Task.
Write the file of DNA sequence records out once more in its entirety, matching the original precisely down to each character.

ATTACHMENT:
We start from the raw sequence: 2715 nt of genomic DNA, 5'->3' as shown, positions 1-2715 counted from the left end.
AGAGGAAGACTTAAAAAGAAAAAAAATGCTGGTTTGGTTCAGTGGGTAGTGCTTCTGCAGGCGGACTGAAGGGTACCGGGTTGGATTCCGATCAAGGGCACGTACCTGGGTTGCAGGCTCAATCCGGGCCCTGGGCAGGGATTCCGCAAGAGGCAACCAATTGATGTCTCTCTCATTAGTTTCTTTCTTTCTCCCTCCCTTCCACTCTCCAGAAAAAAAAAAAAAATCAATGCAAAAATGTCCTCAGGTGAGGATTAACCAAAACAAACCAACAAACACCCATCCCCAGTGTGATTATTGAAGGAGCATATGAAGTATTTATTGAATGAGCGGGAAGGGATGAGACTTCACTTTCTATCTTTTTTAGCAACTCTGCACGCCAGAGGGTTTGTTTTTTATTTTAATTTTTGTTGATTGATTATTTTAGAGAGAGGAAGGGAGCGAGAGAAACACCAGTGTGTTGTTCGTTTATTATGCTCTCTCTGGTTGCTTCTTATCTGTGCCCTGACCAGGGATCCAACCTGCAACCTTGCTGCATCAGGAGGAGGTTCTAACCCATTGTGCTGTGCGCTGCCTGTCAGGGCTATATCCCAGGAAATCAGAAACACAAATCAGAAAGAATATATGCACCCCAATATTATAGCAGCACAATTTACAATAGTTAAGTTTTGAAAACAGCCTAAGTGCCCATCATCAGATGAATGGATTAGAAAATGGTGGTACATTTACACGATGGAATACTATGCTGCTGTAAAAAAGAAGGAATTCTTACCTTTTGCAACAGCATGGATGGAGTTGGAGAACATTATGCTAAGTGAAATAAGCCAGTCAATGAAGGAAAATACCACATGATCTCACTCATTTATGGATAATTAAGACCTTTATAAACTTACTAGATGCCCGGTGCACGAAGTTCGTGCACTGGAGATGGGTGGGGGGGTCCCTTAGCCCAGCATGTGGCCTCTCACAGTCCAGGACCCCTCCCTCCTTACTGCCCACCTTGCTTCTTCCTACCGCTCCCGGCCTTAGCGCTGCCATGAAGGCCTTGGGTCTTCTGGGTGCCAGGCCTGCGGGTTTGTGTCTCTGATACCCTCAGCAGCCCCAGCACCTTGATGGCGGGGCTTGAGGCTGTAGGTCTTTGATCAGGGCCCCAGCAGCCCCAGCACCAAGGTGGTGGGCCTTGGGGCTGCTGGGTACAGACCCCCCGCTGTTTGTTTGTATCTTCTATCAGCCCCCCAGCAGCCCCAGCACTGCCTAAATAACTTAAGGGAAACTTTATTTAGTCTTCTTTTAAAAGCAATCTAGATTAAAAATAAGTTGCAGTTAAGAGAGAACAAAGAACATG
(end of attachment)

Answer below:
We start from the raw sequence: 2715 nt of genomic DNA, 5'->3' as shown, positions 1-2715 counted from the left end.
AGAGGAAGACTTAAAAAGAAAAAAAATGCTGGTTTGGTTCAGTGGGTAGTGCTTCTGCAGGCGGACTGAAGGGTACCGGGTTGGATTCCGATCAAGGGCACGTACCTGGGTTGCAGGCTCAATCCGGGCCCTGGGCAGGGATTCCGCAAGAGGCAACCAATTGATGTCTCTCTCATTAGTTTCTTTCTTTCTCCCTCCCTTCCACTCTCCAGAAAAAAAAAAAAAATCAATGCAAAAATGTCCTCAGGTGAGGATTAACCAAAACAAACCAACAAACACCCATCCCCAGTGTGATTATTGAAGGAGCATATGAAGTATTTATTGAATGAGCGGGAAGGGATGAGACTTCACTTTCTATCTTTTTTAGCAACTCTGCACGCCAGAGGGTTTGTTTTTTATTTTAATTTTTGTTGATTGATTATTTTAGAGAGAGGAAGGGAGCGAGAGAAACACCAGTGTGTTGTTCGTTTATTATGCTCTCTCTGGTTGCTTCTTATCTGTGCCCTGACCAGGGATCCAACCTGCAACCTTGCTGCATCAGGAGGAGGTTCTAACCCATTGTGCTGTGCGCTGCCTGTCAGGGCTATATCCCAGGAAATCAGAAACACAAATCAGAAAGAATATATGCACCCCAATATTATAGCAGCACAATTTACAATAGTTAAGTTTTGAAAACAGCCTAAGTGCCCATCATCAGATGAATGGATTAGAAAATGGTGGTACATTTACACGATGGAATACTATGCTGCTGTAAAAAAGAAGGAATTCTTACCTTTTGCAACAGCATGGATGGAGTTGGAGAACATTATGCTAAGTGAAATAAGCCAGTCAATGAAGGAAAATACCACATGATCTCACTCATTTATGGATAATTAAGACCTTTATAAACTTACTAGATGCCCGGTGCACGAAGTTCGTGCACTGGAGATGGGTGGGGGGGTCCCTTAGCCCAGCATGTGGCCTCTCACAGTCCAGGACCCCTCCCTCCTTACTGCCCACCTTGCTTCTTCCTACCGCTCCCGGCCTTAGCGCTGCCATGAAGGCCTTGGGTCTTCTGGGTGCCAGGCCTGCGGGTTTGTGTCTCTGATACCCTCAGCAGCCCCAGCACCTTGATGGCGGGGCTTGAGGCTGTAGGTCTTTGATCAGGGCCCCAGCAGCCCCAGCACCAAGGTGGTGGGCCTTGGGGCTGCTGGGTACAGACCCCCCGCTGTTTGTTTGTATCTTCTATCAGCCCCCCAGCAGCCCCAGCACTGCCTAAATAACTTAAGGGAAACTTTATTTAGTCTTCTTTTAAAAGCAATCTAGATTAAAAATAAGTTGCAGTTAAGAGAGAACAAAGAACATG